Sentiment in GlaxoSmithKline (LSE: GSK) (NYSE: GSK.US) is currently at a low ebb. Evidence of this can be seen in the share price performance of the pharmaceutical major during the course of the last year, with it posting a decline of around 16%. A key reason for this is concern surrounding the impact of generic drugs on GlaxoSmithKline?s top and bottom lines, as well as allegations of bribery that have persisted for some time.
While there has been little evidence of a shift in sentiment in recent months, further uncertainty in the wider market could change investor perceptions…
Sentiment in GlaxoSmithKline (LSE: GSK) (NYSE: GSK.US) is currently at a low ebb. Evidence of this can be seen in the share price performance of the pharmaceutical major during the course of the last year, with it posting a decline of around 16%. A key reason for this is concern surrounding the impact of generic drugs on GlaxoSmithKline’s top and bottom lines, as well as allegations of bribery that have persisted for some time.
While there has been little evidence of a shift in sentiment in recent months, further uncertainty in the wider market could change investor perceptions of GlaxoSmithKline. For instance, its superb defensive merits (including a yield of 6.1%, a beta of 0.9 and revenue that is less dependent upon the economic cycle than is the case for other companies) could be hugely beneficial to investors – especially if 2015 sees further uncertainty come to the fore regarding the global macro outlook.
And, with GlaxoSmithKline trading on a price to earnings (P/E) ratio of 14.4, a gain of 25% seems very possible, since this would equate to the company still trading at a sizeable discount to sector peer Shire, which has a rating of 19.8.
Despite its share price falling by 8% year-to-date, Sports Direct (LSE: SPD) continues to perform well as a business. This was highlighted in its most recent update, which showed that the company is on track to meet guidance of a 20% increase in earnings in the current year, and a further 15% next year.
Such a strong rate of growth may continue over the medium term, as Sports Direct expands into Europe and diversifies its offering in the UK via fitness centres, for example. Despite this potential, its shares continue to offer excellent value for money, with them trading on a price to earnings growth (PEG) ratio of around 1.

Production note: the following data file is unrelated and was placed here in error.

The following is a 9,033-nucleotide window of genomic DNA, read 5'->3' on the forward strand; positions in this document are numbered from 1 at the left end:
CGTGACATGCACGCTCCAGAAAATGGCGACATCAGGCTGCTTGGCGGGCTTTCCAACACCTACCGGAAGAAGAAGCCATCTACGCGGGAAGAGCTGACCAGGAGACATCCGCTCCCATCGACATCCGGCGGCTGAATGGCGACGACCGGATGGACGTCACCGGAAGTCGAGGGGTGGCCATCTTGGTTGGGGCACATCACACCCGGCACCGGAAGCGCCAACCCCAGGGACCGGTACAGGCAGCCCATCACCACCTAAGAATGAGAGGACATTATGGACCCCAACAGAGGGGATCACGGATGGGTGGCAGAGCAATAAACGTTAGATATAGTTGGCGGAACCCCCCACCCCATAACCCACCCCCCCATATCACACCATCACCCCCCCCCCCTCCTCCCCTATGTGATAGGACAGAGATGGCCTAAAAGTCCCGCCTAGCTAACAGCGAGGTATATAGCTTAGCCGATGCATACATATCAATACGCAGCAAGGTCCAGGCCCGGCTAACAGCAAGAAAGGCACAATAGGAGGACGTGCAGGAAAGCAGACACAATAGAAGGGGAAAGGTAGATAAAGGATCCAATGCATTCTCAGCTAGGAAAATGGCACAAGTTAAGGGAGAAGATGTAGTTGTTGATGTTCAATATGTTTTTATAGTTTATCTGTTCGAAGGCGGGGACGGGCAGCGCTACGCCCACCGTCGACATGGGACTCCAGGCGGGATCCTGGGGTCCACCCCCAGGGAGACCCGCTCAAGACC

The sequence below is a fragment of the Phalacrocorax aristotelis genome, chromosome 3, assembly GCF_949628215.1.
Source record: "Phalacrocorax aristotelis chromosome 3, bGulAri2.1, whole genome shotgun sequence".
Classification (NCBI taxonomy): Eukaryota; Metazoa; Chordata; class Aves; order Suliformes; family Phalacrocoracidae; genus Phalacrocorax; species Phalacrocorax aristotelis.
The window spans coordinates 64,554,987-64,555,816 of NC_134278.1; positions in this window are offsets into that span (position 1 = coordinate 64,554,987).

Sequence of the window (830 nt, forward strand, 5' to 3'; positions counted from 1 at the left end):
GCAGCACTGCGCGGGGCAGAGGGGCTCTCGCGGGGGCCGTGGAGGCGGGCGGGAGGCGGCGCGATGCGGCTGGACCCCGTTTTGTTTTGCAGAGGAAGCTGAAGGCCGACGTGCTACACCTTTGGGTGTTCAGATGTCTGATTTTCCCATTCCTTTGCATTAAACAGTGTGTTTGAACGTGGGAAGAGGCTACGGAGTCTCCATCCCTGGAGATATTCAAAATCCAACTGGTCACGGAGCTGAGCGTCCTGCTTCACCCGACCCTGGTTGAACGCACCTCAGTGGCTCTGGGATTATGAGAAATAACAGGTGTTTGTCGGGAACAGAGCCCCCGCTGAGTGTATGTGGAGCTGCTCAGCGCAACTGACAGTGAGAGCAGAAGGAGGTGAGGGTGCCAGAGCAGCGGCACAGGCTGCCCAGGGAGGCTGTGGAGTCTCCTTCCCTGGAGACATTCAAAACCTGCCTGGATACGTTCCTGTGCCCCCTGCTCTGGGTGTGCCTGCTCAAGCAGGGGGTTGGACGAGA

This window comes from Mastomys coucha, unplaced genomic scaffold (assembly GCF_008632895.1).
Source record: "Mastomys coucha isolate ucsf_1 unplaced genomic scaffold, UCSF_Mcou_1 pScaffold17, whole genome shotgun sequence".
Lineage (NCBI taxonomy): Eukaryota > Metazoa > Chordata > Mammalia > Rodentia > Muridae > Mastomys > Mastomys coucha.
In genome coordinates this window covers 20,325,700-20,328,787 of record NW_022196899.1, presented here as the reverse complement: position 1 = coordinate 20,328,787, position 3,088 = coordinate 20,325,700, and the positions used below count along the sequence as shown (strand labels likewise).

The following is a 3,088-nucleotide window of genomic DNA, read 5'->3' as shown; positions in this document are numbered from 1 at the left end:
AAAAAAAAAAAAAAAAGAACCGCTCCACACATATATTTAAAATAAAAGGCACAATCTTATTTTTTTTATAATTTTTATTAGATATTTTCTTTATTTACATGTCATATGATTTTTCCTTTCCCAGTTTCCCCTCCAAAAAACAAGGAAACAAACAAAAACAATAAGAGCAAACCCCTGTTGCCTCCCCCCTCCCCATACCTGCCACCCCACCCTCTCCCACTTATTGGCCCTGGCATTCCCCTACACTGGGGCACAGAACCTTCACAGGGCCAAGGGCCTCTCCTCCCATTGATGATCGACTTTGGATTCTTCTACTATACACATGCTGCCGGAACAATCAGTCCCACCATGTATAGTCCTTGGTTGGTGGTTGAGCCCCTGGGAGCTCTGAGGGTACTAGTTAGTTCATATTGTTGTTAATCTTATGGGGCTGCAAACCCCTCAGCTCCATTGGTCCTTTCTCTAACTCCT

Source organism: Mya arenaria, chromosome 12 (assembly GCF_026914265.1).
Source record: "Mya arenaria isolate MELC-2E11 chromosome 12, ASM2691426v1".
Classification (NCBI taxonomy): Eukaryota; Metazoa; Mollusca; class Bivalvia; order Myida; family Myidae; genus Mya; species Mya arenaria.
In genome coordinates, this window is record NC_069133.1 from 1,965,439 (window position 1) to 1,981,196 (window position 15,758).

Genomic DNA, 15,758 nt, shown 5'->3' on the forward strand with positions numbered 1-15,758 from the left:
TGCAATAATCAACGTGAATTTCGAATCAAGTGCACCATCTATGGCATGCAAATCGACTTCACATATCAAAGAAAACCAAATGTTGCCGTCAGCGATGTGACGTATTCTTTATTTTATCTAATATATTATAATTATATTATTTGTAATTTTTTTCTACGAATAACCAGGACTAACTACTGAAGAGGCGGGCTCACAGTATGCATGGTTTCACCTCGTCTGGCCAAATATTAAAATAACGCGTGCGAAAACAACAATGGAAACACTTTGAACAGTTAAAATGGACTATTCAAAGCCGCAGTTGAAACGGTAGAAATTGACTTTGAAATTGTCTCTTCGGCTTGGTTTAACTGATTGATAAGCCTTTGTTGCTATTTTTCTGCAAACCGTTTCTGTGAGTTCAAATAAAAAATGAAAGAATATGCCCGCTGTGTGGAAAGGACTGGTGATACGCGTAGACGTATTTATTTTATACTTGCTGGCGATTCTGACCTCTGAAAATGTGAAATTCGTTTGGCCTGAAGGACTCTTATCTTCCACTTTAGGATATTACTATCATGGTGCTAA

And, with the FTSE 100 having a PEG ratio of around 2 at the present time, it’s clear that Sports Direct’s share price could rise by 25%+ in 2015, simply through an uplift to its current rating. In fact, a P/E ratio of 22.1 would be sufficient to achieve this, which would still equate to a relatively appealing PEG ratio of 1.3.
2014 has been somewhat disappointing for investors in Santander (LSE: BNC) (NYSE: SAN.US), with its shares having fallen by 3% since the turn of the year. Still, the bank could have a much better 2015, with its bottom line being forecast to grow by 19% next year. If met, this would clearly be a stunning rate of growth and cause an increase in Santander’s valuation.
That’s because Santander currently trades on a P/E ratio of just 13.3, which is below the FTSE 100’s rating of 14.3. In fact, were Santander to trade on the same P/E ratio as the FTSE 100, it would equate to a share price that is around 8% higher than the level at which it currently trades. This, plus the forecast earnings growth already mentioned, would be enough to boost Santander’s share price by over 25% next year.
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Peter Stephens owns shares of GlaxoSmithKline. The Motley Fool UK has recommended GlaxoSmithKline and Sports Direct International. We Fools don't all hold the same opinions, but we all believe that considering a diverse range of insights makes us better investors.